Fergus Ewing has been accused of giving £10 million to crofters to help his SNP colleague Ian Blackford defend his Ross, Skye and Lochaber seat.
The claim was made after the rural economy secretary wrote to the Holyrood rural economy committee explaining that the cash had been allocated following representations from the Scottish Crofting Federation (SCF).
Mr Ewing’s letter was sent on Tuesday hours before the civil service went into General Election “purdah” – the period during which ministers and civil servants are forbidden from using public funds for political purposes.
At yesterday’s meeting of the Rural Economy Committee, North East MSP Peter Chapman accused Mr Ewing of “rushing through” the plan “to help his Westminster leader Ian Blackford maintain his seat in five weeks time”.
Mr Blackford faces a challenge from Lib Dem candidate Craig Harrow for Ross, Skye and Lochaber, a constituency with many crofters.
Earlier Mr Ewing explained the cash had come from convergence funding for agriculture which was announced at Holyrood last week.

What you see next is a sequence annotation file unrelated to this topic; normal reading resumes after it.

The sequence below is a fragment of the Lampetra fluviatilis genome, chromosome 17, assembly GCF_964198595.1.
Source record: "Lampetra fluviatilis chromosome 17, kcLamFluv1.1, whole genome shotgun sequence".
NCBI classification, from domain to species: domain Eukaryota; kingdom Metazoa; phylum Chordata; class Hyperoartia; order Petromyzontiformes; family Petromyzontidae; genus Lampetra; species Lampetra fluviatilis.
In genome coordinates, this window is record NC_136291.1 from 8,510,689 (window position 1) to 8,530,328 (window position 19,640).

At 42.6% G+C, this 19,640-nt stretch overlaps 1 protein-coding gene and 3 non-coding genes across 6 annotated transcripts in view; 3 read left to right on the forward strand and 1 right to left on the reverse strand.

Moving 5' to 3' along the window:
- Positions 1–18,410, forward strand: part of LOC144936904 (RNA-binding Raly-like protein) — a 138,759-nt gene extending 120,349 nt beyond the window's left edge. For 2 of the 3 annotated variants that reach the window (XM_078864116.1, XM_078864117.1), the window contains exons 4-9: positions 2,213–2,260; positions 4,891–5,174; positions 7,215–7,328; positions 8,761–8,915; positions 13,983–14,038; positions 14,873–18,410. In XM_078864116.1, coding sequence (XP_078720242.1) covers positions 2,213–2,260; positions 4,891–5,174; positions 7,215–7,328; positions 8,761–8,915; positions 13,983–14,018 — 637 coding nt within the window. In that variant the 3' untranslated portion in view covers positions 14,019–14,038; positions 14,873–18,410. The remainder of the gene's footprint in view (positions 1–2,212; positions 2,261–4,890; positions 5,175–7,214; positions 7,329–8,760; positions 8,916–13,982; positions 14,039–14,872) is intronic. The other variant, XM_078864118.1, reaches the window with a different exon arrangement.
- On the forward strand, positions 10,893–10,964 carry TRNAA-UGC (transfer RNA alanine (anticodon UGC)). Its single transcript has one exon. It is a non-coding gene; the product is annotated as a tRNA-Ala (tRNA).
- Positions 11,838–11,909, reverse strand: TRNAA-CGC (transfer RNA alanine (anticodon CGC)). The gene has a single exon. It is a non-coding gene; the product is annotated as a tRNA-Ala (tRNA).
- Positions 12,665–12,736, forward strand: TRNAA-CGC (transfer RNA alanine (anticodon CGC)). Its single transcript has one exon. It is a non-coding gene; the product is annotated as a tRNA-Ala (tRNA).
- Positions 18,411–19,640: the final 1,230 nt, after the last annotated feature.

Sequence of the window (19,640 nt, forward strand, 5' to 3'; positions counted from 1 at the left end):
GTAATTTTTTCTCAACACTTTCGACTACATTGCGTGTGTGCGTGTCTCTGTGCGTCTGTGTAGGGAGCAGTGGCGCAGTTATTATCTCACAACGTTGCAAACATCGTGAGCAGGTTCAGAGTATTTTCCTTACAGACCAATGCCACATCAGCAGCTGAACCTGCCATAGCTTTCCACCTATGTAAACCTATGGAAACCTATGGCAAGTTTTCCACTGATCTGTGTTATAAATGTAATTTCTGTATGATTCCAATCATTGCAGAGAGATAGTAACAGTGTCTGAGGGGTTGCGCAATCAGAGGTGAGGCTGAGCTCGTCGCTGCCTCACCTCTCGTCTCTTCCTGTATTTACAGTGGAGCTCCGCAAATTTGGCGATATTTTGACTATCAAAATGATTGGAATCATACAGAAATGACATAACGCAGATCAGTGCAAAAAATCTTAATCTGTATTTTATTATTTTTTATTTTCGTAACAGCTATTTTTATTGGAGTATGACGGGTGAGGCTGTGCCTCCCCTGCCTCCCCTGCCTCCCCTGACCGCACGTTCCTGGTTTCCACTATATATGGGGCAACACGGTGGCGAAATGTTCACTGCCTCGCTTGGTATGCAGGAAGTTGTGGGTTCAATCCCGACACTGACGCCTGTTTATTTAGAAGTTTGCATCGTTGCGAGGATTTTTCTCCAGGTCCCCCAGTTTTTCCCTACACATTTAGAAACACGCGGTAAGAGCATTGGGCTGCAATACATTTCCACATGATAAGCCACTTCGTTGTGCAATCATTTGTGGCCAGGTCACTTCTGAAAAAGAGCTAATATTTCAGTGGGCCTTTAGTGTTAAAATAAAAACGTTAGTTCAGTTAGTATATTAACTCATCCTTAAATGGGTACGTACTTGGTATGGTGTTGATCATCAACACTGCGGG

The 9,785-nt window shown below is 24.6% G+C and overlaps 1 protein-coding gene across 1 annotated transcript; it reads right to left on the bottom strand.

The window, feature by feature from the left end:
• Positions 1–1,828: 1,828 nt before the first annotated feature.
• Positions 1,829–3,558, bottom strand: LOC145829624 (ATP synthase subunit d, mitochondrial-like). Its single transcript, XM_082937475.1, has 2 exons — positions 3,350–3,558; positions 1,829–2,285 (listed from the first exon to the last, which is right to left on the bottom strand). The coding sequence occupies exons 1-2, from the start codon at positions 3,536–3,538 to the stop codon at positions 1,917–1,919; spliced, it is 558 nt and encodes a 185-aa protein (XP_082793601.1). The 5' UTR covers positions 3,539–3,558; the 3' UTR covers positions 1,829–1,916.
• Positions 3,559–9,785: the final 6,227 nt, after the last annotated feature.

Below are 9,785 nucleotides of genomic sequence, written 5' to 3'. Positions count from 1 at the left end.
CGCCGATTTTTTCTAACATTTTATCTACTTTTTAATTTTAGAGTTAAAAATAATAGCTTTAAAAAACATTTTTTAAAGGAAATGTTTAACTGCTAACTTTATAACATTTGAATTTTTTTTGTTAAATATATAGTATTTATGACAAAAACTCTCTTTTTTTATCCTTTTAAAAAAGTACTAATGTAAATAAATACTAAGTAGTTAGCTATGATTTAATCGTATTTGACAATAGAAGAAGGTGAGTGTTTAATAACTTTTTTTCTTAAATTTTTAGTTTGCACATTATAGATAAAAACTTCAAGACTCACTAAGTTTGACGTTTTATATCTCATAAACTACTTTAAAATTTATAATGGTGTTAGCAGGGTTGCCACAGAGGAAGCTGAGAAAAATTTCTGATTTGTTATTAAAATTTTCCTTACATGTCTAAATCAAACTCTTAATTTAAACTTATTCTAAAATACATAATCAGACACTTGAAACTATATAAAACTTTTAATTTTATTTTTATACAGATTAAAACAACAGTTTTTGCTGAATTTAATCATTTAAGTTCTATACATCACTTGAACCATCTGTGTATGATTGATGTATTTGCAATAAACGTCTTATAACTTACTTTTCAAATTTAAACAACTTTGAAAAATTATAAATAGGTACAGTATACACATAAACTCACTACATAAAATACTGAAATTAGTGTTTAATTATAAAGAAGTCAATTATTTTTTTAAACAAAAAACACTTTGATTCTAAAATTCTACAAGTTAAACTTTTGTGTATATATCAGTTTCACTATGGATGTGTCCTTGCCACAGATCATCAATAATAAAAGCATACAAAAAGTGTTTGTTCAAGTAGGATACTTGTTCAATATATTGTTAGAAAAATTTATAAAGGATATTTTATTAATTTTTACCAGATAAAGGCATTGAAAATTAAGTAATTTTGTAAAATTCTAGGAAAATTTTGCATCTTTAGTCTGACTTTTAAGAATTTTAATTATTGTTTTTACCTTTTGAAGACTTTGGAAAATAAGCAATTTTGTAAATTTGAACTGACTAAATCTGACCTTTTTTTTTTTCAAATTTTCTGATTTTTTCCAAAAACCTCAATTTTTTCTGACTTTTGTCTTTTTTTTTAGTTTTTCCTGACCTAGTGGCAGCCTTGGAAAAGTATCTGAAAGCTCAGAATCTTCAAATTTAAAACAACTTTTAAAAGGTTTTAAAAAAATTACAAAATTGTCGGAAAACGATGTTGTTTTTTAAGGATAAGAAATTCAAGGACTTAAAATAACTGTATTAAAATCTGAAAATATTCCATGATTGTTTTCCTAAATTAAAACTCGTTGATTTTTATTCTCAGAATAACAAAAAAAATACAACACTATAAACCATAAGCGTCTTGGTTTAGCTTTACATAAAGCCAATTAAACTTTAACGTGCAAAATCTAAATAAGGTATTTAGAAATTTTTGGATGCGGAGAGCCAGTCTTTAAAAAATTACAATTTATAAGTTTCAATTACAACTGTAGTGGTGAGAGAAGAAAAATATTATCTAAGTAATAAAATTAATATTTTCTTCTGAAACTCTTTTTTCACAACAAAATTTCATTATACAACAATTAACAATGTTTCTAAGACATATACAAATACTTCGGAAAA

The Scottish Government said the £10m was in addition to £80m already earmarked for this year and would be drawn down from next year’s £80m tranche of convergence cash due from the UK Government.
Mr Ewing said he had paid attention to many “strong representations” from crofters and hill farmers, and came to the conclusion that coming up with the cash was “the right thing to do” after a conference call with the SCF.
He added that the action had to be taken “before purdah, so I had to do it very quickly”.
Mr Chapman argued the money had been found at “breakneck speed” and with “undue haste”.
After Mr Chapman brought Mr Blackford’s constituency into the discussion, committee convener Edward Mountain brought the exchange to a close.
Mr Mountain said he understood that politics had entered an “election period” and added that he took the view that Mr Chapman had “overstepped the mark” when it came to electioneering.
The convener added that he agreed with Mr Ewing that election protocols had been met when it came to the use of public funds.